Self-hatred is a destroyer. A big N-O to everything you want. One of its favourite ways to present itself is through the idea that nothing is good enough for you. This is when you reject people and things that could make you truly happy, in favour of people and things that will satisfy the self-hatred. Like deciding to skip a friend's birthday dinner in order to hang out with a guy who has a girlfriend but likes to practise bad boundaries with you.
If you want to know what you deeply believe about yourself, just look at the behaviours of the various men who've populated your life over the years. Do you see some patterns? Maybe you always deal with a guy who is critical, or controlling, or unfaithful. That's how you believe you should be treated. It's tough to accept, but looking at men this way ultimately empowers you. It's less about "Boy, was that guy a dick", and more about "OMFG, that's what I believe about myself?"
As long as your self-hating ego is running the show, you will be subject to its mean messages about who you are. You will also be subject to mean messages about who other people are - people such as the guys you;re trying to date. In any case, if you believe these messages, much of the time you will not be able to be a kind, loving person. Not to yourself or to anyone else. Obviously, this is going to have a serious effect on your relationships.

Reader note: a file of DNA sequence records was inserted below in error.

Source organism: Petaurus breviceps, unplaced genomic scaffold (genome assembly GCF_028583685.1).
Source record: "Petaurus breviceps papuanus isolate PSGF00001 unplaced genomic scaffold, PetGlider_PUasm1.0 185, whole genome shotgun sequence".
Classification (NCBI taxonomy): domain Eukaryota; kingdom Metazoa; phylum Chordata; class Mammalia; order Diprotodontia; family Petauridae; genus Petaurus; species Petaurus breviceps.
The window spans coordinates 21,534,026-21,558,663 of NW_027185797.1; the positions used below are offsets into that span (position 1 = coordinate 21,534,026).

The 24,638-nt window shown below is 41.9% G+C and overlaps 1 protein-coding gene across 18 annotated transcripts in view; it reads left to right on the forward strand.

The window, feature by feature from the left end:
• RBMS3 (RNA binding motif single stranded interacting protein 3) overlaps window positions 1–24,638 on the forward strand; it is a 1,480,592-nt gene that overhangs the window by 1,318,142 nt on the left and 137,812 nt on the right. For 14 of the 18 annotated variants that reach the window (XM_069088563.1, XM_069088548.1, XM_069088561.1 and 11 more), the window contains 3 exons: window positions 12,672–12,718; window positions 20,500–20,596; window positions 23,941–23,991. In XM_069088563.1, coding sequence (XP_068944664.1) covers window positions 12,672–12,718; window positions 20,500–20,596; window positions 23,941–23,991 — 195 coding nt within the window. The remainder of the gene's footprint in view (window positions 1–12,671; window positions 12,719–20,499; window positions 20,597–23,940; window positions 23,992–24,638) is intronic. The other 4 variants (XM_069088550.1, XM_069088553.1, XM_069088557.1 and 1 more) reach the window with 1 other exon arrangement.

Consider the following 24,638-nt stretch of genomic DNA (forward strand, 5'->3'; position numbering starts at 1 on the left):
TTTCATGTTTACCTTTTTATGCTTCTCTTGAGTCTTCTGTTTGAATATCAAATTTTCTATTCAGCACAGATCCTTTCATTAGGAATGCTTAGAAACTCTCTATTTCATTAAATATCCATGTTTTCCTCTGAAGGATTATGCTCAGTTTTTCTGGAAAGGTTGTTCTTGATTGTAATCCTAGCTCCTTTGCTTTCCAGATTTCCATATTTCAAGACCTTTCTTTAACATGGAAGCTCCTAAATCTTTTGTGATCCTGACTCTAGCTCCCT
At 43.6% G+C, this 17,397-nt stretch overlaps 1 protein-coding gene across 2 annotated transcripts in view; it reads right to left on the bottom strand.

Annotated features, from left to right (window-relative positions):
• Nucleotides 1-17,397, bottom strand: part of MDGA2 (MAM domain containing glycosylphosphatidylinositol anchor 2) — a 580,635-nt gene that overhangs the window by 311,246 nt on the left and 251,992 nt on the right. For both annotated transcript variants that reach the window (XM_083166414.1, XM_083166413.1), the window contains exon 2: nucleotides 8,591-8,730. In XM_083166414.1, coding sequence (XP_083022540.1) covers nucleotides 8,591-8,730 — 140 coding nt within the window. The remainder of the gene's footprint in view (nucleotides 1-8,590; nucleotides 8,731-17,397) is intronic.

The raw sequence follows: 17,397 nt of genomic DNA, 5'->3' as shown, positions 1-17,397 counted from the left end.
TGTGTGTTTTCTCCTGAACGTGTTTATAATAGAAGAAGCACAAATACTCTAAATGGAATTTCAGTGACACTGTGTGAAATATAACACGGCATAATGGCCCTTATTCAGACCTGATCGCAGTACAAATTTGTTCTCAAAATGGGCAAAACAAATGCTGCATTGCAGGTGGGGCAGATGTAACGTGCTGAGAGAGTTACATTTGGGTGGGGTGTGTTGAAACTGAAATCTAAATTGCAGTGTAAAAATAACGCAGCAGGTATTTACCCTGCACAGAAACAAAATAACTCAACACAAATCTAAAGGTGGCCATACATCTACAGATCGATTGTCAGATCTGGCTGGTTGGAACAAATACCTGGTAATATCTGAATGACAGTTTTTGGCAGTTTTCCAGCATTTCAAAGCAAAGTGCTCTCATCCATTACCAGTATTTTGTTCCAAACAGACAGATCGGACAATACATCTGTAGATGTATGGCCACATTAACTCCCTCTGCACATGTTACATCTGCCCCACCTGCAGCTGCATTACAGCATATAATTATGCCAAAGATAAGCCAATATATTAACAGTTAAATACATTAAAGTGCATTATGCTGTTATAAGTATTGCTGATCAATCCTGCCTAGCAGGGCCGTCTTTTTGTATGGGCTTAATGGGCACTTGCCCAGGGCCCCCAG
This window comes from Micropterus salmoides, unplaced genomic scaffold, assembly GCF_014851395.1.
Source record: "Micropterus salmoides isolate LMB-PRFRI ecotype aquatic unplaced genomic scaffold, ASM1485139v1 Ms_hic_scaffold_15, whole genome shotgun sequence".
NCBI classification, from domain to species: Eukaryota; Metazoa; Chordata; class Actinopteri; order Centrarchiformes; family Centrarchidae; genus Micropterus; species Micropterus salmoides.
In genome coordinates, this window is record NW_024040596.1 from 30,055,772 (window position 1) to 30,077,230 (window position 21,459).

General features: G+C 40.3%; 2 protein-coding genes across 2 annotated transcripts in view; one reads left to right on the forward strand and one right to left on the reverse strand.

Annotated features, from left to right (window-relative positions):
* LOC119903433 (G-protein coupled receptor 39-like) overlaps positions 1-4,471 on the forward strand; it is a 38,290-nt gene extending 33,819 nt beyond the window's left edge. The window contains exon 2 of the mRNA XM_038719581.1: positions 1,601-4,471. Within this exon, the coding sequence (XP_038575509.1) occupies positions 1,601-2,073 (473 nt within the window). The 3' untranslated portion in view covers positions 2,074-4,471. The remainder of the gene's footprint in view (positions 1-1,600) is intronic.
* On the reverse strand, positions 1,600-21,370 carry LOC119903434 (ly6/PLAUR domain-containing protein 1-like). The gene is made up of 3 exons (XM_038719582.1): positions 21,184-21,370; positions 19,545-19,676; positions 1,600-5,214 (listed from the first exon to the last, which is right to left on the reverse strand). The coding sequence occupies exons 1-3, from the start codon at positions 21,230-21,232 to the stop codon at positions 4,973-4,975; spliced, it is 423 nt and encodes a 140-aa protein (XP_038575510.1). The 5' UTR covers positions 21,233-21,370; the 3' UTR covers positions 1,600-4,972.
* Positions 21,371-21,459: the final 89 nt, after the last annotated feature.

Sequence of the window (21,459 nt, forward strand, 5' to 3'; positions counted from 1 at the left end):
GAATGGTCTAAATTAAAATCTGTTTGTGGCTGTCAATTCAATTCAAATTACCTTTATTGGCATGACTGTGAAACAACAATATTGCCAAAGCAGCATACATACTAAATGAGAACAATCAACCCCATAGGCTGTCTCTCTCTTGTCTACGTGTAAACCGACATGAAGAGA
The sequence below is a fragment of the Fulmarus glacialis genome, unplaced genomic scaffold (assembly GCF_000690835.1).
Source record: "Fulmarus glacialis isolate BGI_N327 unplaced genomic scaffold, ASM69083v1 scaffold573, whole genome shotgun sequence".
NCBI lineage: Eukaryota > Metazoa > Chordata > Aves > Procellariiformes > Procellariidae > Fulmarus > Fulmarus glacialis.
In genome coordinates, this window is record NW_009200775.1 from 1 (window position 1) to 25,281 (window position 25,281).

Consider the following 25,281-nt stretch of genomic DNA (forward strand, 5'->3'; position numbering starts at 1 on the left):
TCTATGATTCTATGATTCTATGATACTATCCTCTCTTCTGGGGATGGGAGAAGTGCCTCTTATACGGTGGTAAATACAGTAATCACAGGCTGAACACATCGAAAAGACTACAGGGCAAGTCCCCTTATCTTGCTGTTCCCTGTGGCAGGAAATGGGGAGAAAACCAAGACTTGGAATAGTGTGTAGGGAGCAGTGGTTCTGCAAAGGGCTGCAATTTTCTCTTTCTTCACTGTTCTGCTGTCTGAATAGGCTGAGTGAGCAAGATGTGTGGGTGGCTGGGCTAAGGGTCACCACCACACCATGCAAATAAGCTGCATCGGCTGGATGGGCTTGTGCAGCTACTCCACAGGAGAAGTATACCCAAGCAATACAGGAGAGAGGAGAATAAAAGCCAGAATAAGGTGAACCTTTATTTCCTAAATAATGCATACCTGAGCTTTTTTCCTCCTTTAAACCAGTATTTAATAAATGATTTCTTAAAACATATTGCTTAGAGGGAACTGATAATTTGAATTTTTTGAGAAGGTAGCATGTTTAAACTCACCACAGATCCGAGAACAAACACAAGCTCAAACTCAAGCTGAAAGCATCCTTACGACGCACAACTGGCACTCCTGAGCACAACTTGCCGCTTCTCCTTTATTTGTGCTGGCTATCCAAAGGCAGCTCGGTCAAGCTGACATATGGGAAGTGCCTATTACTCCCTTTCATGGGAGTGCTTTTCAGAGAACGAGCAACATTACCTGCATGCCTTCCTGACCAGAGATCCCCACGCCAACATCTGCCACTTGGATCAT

The bottom line is that your ability to be compassionate and kind to someone - even when that someone has just done something really stupid - comes from your ability to be compassionate and kind to yourself.